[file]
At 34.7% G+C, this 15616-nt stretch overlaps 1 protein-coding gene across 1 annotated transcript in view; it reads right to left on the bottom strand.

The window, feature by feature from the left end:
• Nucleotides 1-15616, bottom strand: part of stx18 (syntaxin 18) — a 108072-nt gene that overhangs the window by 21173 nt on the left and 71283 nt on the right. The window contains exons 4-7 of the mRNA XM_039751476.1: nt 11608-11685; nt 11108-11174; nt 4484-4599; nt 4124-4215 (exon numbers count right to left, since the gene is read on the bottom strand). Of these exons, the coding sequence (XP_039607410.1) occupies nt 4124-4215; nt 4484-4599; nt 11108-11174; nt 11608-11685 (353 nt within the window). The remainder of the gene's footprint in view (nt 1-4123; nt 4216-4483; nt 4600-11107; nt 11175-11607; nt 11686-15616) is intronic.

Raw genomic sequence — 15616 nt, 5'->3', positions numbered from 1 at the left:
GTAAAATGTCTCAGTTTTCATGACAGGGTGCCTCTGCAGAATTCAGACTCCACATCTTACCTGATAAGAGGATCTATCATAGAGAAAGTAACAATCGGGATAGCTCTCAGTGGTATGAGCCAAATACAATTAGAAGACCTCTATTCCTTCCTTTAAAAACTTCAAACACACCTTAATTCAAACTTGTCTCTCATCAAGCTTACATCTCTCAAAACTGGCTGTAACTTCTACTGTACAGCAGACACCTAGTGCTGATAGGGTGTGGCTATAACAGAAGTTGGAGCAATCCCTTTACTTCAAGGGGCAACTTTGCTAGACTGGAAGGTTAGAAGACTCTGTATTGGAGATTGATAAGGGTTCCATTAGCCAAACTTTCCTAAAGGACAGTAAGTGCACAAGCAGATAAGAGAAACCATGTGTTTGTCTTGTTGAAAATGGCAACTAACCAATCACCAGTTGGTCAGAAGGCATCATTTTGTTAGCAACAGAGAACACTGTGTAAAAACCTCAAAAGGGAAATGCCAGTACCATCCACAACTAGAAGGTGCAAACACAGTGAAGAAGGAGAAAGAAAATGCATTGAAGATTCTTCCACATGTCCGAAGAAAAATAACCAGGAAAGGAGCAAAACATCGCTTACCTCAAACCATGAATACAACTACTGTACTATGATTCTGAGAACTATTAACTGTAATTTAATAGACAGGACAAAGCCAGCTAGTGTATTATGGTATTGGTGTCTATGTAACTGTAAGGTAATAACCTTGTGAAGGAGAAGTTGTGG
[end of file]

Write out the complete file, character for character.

At 34.7% G+C, this 15616-nt stretch overlaps 1 protein-coding gene across 1 annotated transcript in view; it reads right to left on the bottom strand.

The window, feature by feature from the left end:
• Nucleotides 1-15616, bottom strand: part of stx18 (syntaxin 18) — a 108072-nt gene that overhangs the window by 21173 nt on the left and 71283 nt on the right. The window contains exons 4-7 of the mRNA XM_039751476.1: nt 11608-11685; nt 11108-11174; nt 4484-4599; nt 4124-4215 (exon numbers count right to left, since the gene is read on the bottom strand). Of these exons, the coding sequence (XP_039607410.1) occupies nt 4124-4215; nt 4484-4599; nt 11108-11174; nt 11608-11685 (353 nt within the window). The remainder of the gene's footprint in view (nt 1-4123; nt 4216-4483; nt 4600-11107; nt 11175-11607; nt 11686-15616) is intronic.

Raw genomic sequence — 15616 nt, 5'->3', positions numbered from 1 at the left:
GTAAAATGTCTCAGTTTTCATGACAGGGTGCCTCTGCAGAATTCAGACTCCACATCTTACCTGATAAGAGGATCTATCATAGAGAAAGTAACAATCGGGATAGCTCTCAGTGGTATGAGCCAAATACAATTAGAAGACCTCTATTCCTTCCTTTAAAAACTTCAAACACACCTTAATTCAAACTTGTCTCTCATCAAGCTTACATCTCTCAAAACTGGCTGTAACTTCTACTGTACAGCAGACACCTAGTGCTGATAGGGTGTGGCTATAACAGAAGTTGGAGCAATCCCTTTACTTCAAGGGGCAACTTTGCTAGACTGGAAGGTTAGAAGACTCTGTATTGGAGATTGATAAGGGTTCCATTAGCCAAACTTTCCTAAAGGACAGTAAGTGCACAAGCAGATAAGAGAAACCATGTGTTTGTCTTGTTGAAAATGGCAACTAACCAATCACCAGTTGGTCAGAAGGCATCATTTTGTTAGCAACAGAGAACACTGTGTAAAAACCTCAAAAGGGAAATGCCAGTACCATCCACAACTAGAAGGTGCAAACACAGTGAAGAAGGAGAAAGAAAATGCATTGAAGATTCTTCCACATGTCCGAAGAAAAATAACCAGGAAAGGAGCAAAACATCGCTTACCTCAAACCATGAATACAACTACTGTACTATGATTCTGAGAACTATTAACTGTAATTTAATAGACAGGACAAAGCCAGCTAGTGTATTATGGTATTGGTGTCTATGTAACTGTAAGGTAATAACCTTGTGAAGGAGAAGTTGTGG